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Slim Devices Squeezebox Network Music Player  Print E-mail
Home Theater Media Servers Music Servers
Written by Ken Taraszka, MD   
Tuesday, 01 August 2006
Article Index
Slim Devices Squeezebox Network Music Player 
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Music
Multiple sources of digital music exist in my household. I have an account on my main computer with over 700 CDs stored in AIFF format. I have that music and more compressed into MP3s and AACs at 192 kbps or less for use on my iPods. I also have a slightly different selection of MP3s and AACs on my laptop. Now the only problem was, what to listen to?

I chose Morphine’s Yes (Rykodisc) a garage-sounding, raw musical piece; I so love its vibe. The opening song, “Honey White” in AIFF, sounded full and had consistent pace, reproducing the fast and fun nature of this song. I listened through the Squeezebox via the analog RCA outs, the coaxial digital and the optical digital out. I found the sound a little flat and lacking in dynamics from the analog RCA outs. I switched to the coaxial digital out and the sound was fuller and livelier with better dynamics. The optical digital out was closer to the coaxial digital out to my ears, slightly grainier in the higher frequencies and lacking in bass depth and definition, but clearly more rewarding than the analog RCA outs.

“Whisper” is a song that opens with a cavernous sound from the slide bass and this effect was faithfully reproduced from the coaxial digital out. Sandman’s baritone vocals were as clearly reproduced as the bass he plays. The saxophone was sharp and lively but not edgy. Switching from the coaxial digital out to the analog outs, the sound was again thinner and lacked some separation compared to the digital outs.

I started off using my main computer’s AIFF collection for the Squeezebox and, after a week of use, added my laptop to compare MP3s and AACs as well. I was initially forced to restore the Squeezebox to switch between these two computers. A quick call to Slim Devices’ tech support solved the problem. It seems I had two different versions of the Slim Server software on my laptop and main computer. After updating to the newest version (6.3 at this time) on my main computer, switching from one source to the other took no time for the device.

My MP3 and AAC compression is at a pretty high bit rate, but there was clearly a step down in sound quality, showing less detail and having a less involving sound. Sandman’s voice had a rasp that wasn’t present with the AIFF files. While using the compressed versions of these songs, I noticed less of a difference between the analog and digital outs, though I still preferred the digital outs due to a more open sound. Lower bit rates continued to shrink the soundstage and worsen the sound quality.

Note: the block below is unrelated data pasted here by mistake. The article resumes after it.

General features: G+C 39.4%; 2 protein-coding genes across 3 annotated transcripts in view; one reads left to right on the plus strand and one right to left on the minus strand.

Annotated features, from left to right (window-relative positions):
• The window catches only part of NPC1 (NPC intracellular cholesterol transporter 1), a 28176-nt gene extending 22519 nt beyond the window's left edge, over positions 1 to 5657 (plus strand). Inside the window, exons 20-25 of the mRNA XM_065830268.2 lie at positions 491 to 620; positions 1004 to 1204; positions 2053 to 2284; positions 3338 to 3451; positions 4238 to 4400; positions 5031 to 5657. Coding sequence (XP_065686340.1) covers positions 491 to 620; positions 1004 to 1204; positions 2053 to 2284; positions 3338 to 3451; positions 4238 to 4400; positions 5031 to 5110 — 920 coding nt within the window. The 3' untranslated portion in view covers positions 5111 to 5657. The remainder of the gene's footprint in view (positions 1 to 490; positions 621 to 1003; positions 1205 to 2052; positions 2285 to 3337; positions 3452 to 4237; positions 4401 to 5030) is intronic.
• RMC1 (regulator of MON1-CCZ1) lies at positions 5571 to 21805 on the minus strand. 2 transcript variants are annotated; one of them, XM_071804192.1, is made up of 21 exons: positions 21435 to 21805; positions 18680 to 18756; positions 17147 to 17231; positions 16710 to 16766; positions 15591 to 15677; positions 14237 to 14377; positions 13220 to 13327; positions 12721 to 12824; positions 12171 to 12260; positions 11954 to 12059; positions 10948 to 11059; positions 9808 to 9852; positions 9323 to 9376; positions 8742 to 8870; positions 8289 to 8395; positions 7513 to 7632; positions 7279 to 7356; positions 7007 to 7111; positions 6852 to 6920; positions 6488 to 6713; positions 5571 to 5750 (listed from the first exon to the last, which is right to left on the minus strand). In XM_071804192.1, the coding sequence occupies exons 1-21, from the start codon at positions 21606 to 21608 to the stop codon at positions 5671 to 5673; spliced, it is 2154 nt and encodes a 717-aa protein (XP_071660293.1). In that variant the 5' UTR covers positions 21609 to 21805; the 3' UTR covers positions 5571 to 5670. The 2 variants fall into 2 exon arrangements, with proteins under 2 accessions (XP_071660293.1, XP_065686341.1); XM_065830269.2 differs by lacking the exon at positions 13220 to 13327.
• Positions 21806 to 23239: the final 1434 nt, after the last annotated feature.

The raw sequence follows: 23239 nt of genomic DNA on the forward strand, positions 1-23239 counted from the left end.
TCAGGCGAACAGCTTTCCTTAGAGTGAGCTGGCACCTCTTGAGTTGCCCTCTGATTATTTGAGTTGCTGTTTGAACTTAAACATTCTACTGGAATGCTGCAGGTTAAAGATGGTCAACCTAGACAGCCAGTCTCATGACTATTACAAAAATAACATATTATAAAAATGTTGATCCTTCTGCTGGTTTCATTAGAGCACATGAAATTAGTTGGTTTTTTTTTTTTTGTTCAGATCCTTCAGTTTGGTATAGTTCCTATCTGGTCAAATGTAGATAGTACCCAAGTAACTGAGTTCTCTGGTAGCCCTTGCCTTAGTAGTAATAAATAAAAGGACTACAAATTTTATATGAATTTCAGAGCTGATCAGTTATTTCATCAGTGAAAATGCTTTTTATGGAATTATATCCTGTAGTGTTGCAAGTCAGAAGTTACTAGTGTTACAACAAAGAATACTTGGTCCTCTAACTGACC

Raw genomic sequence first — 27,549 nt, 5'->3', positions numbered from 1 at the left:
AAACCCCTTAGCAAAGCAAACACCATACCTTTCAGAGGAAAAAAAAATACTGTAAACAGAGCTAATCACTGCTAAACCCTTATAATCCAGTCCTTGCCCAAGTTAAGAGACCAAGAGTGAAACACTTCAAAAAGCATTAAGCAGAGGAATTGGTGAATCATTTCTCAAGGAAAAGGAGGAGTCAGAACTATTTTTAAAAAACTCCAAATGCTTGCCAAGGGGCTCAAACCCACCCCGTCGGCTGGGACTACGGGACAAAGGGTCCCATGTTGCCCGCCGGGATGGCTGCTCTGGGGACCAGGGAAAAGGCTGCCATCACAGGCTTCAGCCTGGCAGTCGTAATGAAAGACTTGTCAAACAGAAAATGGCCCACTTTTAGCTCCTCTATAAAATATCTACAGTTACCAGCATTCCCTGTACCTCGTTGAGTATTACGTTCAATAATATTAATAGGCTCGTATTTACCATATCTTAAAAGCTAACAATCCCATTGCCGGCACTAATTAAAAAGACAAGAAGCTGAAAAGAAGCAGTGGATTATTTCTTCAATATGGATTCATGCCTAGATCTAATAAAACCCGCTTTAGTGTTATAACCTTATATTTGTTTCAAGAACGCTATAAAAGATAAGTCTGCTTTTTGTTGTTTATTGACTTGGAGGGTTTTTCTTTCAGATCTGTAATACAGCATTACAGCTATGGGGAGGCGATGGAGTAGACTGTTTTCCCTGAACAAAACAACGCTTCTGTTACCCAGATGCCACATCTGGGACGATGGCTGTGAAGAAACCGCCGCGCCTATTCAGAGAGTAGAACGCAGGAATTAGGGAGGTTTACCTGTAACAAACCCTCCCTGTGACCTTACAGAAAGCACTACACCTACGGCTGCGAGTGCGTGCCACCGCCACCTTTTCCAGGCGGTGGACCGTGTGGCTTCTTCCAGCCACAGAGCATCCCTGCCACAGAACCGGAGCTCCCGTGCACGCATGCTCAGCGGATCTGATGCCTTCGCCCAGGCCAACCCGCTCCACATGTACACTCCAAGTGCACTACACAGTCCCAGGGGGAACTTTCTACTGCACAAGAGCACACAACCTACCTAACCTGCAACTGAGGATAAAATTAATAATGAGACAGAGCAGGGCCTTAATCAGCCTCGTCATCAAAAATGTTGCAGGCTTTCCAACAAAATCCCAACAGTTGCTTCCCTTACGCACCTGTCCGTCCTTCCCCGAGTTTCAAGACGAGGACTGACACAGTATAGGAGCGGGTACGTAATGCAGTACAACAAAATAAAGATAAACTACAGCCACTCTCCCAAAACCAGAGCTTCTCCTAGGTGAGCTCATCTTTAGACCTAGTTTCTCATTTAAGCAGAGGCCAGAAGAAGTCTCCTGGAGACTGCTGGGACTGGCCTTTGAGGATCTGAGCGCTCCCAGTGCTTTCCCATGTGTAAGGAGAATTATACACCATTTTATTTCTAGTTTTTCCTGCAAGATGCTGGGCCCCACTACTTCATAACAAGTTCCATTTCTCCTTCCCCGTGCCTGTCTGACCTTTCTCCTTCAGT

I switched back to my AIFF music library to Natacha Atlas’ Something Dangerous (Beggars UK), an unusual album that showcases many genres of music. I started with the coaxial digital out playing “Eye of the Duck” with its mix of Hindu and Jamaican vocals, modern rhythm, phone tones and hip-hop. This song has a sense of pulling you into the music with its drawn-out beats. The vast diversity of vocals were smooth and enjoyable with bass that was full and deep. The title track of this album gave an excellent sense of surround from the Slim Device, and Atlas’ voice was silky smooth with plenty of air around the instruments in this artistic musical piece. I tried this selection via the optical digital and RCA analog outs, and found differences that were analogous to my prior comparison, preferring the coaxial digital output to the analog RCA or the optical digital output.

Moving onto Internet radio, I turned to the Slim Device’s picks and was glad to hear that the Squeezebox’s interface didn’t disappoint on this front, either. You can browse Internet radio by city, webcaster, genre and best of Internet radio. Going by city, I went to Amsterdam for some techno, moved over to Berlin for more, then on to London for some trance music. I loved the detail and clarity I got from the electronic music played via the Internet radio, and the variety couldn’t be beat. Later, while cooking, I switched to the Atlanta Blues Society station. The Slim Device made surfing Internet radio easy and, depending on the station, I could have near-CD quality sound from anywhere in the world, giving me limitless new music.

To truly test the Squeezebox, I moved it to my reference system, consisting of a Meridian 861 v4.2 and compared it directly to the Meridian G98 DH transport. The coaxial digital out was my preferred set-up, so I connected that to this system. I chose Tori Amos’ Boys for Pele (Atlantic) a longtime favorite of mine and one of her best recorded albums. “Blood Roses” is an amazing song, with Amos playing a harpsichord, exhibiting a vast musical range, from frilly highs to deep bass, with her singing throughout. The Squeezebox did well, giving solid dynamics, but lacked detail and depth in the lower bass notes, and had harshness in the highs when compared to the Meridian transport. The attack of instruments was good, but the advantage again went to the Meridian transport. “Muhammad My Friend” starts with a piano employing both very high and low notes, and continues to showcase the extremes of the piano as Amos’ voice wanes in power throughout the song. The Squeezebox competed, but again fell short of the Meridian combo. The bass notes were less pronounced and somewhat muddied compared to the Meridian transport, and there was clearly a rasp to the mid and upper frequencies from the Squeezebox.


 

 
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